Disney Is Celebrating Cinderella's 70th All Year Long!

Disney loves celebrating anniversaries for their animated princesses, especially when they hit a new decade. This year's princess of honor is Cinderella from the 1950 animated classic of the same name. Cinderella had a major impact on many people's childhoods, including my own. It was released before I was born and went back in the vault before I could obtain it on VHS, so I watched it for the first time on a copy that my uncle recorded for me from a Blockbuster rental, which I suppose was the '90s version of piracy. Of course, I was first in line to purchase it years later when it came out on Platinum Edition DVD. Though it was not my favorite version of this overexposed fairy tale, there were things that made this particular adaptation stand out from the many live-action adaptations released over the following years. Cinderella's dress transformation sequence is one of the most famous and beautiful pieces of animation ever made. I remember being enamored as a child by the many reflections of Cinderella that appeared in the soap bubbles whens she performed the song "Sing Sweet Nightingale." The success of the movie saved the studio at a time when Disney was near bankruptcy, so it's no wonder Cinderella's iconic castle is featured as the centerpiece of Walt Disney World.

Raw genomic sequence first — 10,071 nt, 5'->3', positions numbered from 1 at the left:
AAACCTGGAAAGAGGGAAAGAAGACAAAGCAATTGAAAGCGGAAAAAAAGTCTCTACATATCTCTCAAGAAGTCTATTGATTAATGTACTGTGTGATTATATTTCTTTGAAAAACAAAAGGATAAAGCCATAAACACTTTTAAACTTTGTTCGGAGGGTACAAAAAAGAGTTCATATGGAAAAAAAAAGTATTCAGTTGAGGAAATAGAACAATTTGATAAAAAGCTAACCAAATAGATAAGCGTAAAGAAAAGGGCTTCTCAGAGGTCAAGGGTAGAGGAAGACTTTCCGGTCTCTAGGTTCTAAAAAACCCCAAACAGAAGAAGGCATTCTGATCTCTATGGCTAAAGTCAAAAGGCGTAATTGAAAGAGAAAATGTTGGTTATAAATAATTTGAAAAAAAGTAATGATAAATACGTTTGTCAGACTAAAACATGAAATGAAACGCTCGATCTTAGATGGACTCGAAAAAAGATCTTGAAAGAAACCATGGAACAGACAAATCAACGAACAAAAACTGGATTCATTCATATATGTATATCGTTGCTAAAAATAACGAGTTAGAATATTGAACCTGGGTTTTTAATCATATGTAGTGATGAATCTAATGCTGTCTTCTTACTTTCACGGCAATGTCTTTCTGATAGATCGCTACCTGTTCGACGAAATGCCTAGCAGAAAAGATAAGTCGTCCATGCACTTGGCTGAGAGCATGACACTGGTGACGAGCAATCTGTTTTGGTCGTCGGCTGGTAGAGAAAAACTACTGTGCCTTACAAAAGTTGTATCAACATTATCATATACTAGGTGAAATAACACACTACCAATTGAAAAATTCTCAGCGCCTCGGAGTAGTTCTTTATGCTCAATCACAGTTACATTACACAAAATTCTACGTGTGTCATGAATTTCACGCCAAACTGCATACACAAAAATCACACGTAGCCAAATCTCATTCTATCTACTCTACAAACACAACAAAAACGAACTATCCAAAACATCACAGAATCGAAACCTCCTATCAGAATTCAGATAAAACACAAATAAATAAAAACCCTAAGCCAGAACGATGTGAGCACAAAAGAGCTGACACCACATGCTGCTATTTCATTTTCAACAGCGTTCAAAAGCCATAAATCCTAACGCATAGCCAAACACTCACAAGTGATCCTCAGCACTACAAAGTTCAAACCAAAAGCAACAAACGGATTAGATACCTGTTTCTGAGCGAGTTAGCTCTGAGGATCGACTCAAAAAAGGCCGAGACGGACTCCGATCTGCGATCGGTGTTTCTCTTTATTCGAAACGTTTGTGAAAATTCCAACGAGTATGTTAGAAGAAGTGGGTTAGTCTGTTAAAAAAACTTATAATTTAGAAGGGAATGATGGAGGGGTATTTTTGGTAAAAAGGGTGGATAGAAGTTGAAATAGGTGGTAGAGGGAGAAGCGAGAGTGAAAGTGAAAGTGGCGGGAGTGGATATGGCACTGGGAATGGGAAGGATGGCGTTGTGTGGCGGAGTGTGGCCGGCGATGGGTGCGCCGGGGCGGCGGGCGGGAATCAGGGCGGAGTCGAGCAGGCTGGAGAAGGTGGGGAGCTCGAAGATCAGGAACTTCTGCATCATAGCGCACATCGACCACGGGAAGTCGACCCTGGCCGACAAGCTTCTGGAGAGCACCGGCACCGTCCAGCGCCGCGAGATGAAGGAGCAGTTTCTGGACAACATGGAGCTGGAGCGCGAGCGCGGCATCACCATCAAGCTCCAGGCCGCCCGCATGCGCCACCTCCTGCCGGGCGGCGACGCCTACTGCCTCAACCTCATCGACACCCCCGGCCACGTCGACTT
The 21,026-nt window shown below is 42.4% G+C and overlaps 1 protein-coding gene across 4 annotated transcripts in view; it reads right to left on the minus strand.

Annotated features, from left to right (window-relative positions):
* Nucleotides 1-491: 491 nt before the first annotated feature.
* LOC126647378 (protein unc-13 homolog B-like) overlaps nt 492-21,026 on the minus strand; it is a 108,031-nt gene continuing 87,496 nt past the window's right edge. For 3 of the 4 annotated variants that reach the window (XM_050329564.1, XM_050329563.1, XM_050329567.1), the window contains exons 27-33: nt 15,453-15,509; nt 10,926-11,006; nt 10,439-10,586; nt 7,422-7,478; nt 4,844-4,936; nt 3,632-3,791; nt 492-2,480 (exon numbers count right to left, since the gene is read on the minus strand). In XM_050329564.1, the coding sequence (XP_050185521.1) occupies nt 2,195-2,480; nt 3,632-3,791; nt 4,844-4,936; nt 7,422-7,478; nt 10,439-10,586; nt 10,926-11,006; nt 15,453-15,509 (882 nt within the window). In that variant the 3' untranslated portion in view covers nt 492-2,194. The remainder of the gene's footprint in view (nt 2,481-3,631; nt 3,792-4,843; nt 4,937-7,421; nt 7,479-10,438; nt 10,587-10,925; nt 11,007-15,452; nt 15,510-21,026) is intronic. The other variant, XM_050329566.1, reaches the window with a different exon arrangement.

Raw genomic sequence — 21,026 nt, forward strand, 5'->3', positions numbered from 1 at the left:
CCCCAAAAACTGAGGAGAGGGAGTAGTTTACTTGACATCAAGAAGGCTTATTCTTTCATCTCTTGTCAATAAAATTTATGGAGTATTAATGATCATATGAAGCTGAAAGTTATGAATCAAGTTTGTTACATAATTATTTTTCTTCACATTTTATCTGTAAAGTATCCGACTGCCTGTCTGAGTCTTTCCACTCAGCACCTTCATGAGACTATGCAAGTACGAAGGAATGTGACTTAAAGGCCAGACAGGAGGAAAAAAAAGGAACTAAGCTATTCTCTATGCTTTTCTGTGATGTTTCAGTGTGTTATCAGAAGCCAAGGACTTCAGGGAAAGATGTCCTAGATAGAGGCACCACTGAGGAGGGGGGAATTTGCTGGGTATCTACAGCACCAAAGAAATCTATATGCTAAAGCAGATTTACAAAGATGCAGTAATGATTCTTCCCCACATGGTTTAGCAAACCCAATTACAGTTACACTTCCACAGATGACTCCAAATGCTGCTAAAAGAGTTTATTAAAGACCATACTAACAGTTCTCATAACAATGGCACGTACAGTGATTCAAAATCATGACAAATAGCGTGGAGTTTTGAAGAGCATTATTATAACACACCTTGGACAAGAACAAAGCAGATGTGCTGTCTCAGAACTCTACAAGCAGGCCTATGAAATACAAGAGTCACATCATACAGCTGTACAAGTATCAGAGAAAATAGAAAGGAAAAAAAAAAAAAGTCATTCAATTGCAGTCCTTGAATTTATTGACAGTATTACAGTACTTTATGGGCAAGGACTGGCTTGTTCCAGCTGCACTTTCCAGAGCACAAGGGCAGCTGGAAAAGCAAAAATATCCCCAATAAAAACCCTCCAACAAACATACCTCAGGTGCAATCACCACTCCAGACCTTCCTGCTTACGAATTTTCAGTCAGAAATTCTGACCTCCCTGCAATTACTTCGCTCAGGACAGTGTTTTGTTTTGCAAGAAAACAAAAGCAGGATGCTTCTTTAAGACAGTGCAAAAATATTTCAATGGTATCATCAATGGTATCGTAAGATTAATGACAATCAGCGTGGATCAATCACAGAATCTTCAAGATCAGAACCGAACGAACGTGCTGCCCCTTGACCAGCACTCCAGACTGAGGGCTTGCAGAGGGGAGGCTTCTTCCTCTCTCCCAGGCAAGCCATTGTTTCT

With everything happening in the world right now, it will be difficult for Disney to hold a live event for Cinderella's 70th, but that doesn't mean we can't find other ways to celebrate. Earlier this year, Disney released a couple of limited edition designer dolls in commemoration of Cinderella's anniversary, including a gorgeous new interpretation of her work dress complete with lace and floral accents. They have been posting frequently about the movie on social media with fun viral videos such as this compilation of incredible transforming dresses, including a particularly creative one that transforms from a pumpkin dress into one inspired by Cinderella's royal coach. Though the theme parks are now closed, they offered several special Cinderella-themed treats to guests who attended earlier in the year such as cupcakes with glass slippers made of frosting. Just prior to the halt on Hollywood productions, Disney began to work on a spin-off of Cinderella called Godmothered for their new streaming service. Godmothered is a prequel to reveal that is said to reveal the origin story of Cinderella's Fairy Godmother. Even though it will likely be delayed, hopefully we won't have to wait too long after Cinderella's anniversary celebration to see it.